Image tests are often recommended by Beverly Hills spine surgeons to determine the source of pain affecting various joints, nerves, vital organs, bones, and muscles in the body. X-rays, CT scans, and MRIs are the most common diagnostic tests for this purpose. There are notable differences between each test patients should be aware of while seeking an accurate diagnosis.
The most common diagnostic test, x-rays are used in nearly all fields of medicine. For spine-related conditions, x-rays are especially useful for identifying joint and bone deformities and abnormalities. X-rays involve the use of a safe level of radiation absorbed by bones, which appear lighter on the film with surrounding areas darker. X-rays are primarily used to:
- Determine the extent of suspected bone or joint damage
- Identify the location of a fractured or broken bone
- Rule out bone and joint fractures or abnormalities
Computed tomography (CT) scans generate a cross-sectional image of the body. While such scans involve the use of x-rays, computer technology is combined with the process to produce greater detail than what results from a standard x-ray. A rotating tube surrounds the patient to generate 3D images by capturing interior structures from multiple angles. CT scans can help:
- Clarify the location and extent of abnormalities
- Diagnose herniated discs and spinal tumors
- Determine the extent of spinal stenosis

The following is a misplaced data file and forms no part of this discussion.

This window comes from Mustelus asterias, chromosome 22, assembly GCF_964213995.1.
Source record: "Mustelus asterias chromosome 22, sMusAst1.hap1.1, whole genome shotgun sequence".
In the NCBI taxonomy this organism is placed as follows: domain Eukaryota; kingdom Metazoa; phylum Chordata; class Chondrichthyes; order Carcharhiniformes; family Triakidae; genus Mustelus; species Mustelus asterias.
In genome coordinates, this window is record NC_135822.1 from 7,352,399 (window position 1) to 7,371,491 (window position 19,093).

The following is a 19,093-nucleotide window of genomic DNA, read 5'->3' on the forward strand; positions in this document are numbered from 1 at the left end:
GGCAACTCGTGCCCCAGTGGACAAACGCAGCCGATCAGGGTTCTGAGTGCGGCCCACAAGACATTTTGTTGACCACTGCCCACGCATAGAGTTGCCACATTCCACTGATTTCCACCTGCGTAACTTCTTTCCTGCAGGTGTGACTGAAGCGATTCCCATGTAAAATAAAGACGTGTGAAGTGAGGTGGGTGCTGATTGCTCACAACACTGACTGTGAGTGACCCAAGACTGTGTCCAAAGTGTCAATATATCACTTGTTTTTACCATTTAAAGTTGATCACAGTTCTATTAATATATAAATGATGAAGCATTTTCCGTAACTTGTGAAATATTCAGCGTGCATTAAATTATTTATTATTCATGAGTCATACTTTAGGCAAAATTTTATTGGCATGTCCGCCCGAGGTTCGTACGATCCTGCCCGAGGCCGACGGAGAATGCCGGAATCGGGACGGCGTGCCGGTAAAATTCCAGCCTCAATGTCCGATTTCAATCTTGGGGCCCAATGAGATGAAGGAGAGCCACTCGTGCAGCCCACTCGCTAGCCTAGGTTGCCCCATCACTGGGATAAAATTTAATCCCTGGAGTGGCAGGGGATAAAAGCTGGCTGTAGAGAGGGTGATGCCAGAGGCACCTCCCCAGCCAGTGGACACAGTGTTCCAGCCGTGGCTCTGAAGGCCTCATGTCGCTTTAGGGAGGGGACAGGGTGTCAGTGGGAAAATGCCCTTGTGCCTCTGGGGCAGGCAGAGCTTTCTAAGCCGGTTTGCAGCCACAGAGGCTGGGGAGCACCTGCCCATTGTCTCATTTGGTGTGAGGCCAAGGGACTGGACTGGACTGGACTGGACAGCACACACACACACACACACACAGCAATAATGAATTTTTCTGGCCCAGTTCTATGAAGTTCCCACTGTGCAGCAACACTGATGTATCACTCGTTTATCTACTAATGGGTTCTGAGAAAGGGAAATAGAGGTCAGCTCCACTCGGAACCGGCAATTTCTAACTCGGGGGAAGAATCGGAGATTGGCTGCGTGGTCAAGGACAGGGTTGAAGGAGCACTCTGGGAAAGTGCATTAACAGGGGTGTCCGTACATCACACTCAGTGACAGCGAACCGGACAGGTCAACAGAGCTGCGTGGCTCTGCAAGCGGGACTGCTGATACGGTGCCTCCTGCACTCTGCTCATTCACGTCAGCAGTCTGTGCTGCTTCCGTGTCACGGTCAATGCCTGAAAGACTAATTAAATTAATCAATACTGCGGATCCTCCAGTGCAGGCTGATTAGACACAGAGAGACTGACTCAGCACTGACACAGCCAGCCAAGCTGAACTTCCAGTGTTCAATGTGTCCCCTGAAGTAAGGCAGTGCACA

- Identify possible spinal cord damage
Magnetic resonance imaging (MRI) is similar to a CT scan in that it also produces cross-sectional images of internal structures. Instead of radiation, electromagnetic waves are used to generate high-resolution images of both soft tissues and bones. Since powerful magnets are used, however, patients with metal implants are often unable to have an MRI. This type of image test is used to:
- Inspect spine-related nerves and discs
- Identify a previously overlooked source of pain
- Conclusively confirm a suspected diagnosis
Determining the source of pain or discomfort, especially when it involves the back area, is oftentimes akin to assembling a puzzle. Each of these image tests provides an essential piece to that puzzle, with the primary goal of helping board-certified physicians and patients fine-tune treatment options and, ultimately, find meaningful relief.
If you have back or neck pain and would like to confirm the diagnosis or receive a second opinion, reach out to The Spine Institute Center today. In addition to providing an accurate diagnosis, the experienced spine specialists here can clearly explain possible treatment options, including lumbar or cervical artificial disc replacement and decompression spine surgery. For more information, call (310) 828-7757 and schedule an in-person consultation.